Work is being done by a new breed of brilliant men and women who have decided it might make no sense to take a scalpel to the brain, try to tease out that part of it which is in charge of language, then stick it with an electrode to see if it utters, and whether it's utterance will contain grammar and semicolons. And, I'd like to think of these brilliant men and women, as being in a room where the walls are papered with images of brains that range from cross section, through X-ray all the way to glorious Technicolor. Along one side of the room is a shelf of large jars, inside of which are the pickled brains from those possessed of sufficient arrogance to both donate and know how to donate, their remains to science professionals. Up in one corner of the shelf, below a phrenology chart, is Wittgenstein's brain, which as we all know might not have died.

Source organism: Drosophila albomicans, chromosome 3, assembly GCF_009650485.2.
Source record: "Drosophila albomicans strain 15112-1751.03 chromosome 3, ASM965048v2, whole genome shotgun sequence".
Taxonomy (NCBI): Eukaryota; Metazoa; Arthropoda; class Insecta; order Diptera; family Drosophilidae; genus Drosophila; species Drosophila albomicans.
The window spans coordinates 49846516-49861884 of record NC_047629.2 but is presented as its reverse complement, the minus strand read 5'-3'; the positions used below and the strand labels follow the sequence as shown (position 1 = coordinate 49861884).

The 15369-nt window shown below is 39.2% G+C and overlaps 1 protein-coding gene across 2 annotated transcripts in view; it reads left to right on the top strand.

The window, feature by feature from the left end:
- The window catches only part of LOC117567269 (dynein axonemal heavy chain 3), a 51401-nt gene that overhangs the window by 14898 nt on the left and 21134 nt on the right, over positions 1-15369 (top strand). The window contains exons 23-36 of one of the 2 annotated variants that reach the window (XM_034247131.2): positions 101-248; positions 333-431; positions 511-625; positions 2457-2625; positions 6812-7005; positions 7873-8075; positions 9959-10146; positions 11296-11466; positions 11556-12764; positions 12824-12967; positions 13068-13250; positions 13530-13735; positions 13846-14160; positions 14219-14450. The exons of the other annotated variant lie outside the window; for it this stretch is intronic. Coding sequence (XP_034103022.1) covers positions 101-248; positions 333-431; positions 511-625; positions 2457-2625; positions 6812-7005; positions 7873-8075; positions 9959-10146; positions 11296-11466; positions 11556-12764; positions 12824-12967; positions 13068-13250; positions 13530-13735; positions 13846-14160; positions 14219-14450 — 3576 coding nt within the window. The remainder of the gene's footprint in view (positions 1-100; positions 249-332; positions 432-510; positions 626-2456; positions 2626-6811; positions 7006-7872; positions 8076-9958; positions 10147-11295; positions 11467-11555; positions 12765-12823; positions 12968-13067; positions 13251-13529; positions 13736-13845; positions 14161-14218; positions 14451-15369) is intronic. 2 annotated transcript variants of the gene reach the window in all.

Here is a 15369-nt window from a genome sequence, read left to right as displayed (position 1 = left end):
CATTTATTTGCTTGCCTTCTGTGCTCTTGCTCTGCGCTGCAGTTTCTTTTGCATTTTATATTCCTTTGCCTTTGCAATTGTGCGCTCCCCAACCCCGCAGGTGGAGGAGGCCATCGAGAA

Best to think of Karl Kraus, who was a satirist, so maybe he was just being a insensitive, when he said, "I can't believe that half a man can utter a whole sentence." Then you can go to those who have called themselves philosophers and find "the sole remaining task of philosophy is the analysis of language." Which maybe a paraphrase from Wittgenstein or Hawking, but who really knows when "Ambition is the death of thought." As well, "faith," heroes have said, is "passion," whereas "philosophy is passionless." In that room, its walls papered with images of brains, the word 'grasp,' is being held up to scrutiny, and it's been decided that the word 'grasp' might have as much to do with the act of grasping, as it has to do with the reason for grasping, whether or not to go ahead and 'grasp,' and how mightily to 'grasp' should 'grasping' be unavoidable. Not just in one part of the brain, but a little bit from here, a little bit from there, and all the way to the end of the fingers. Or in another way, language they suggest, is more like a perception. And for some of us, this means smiling.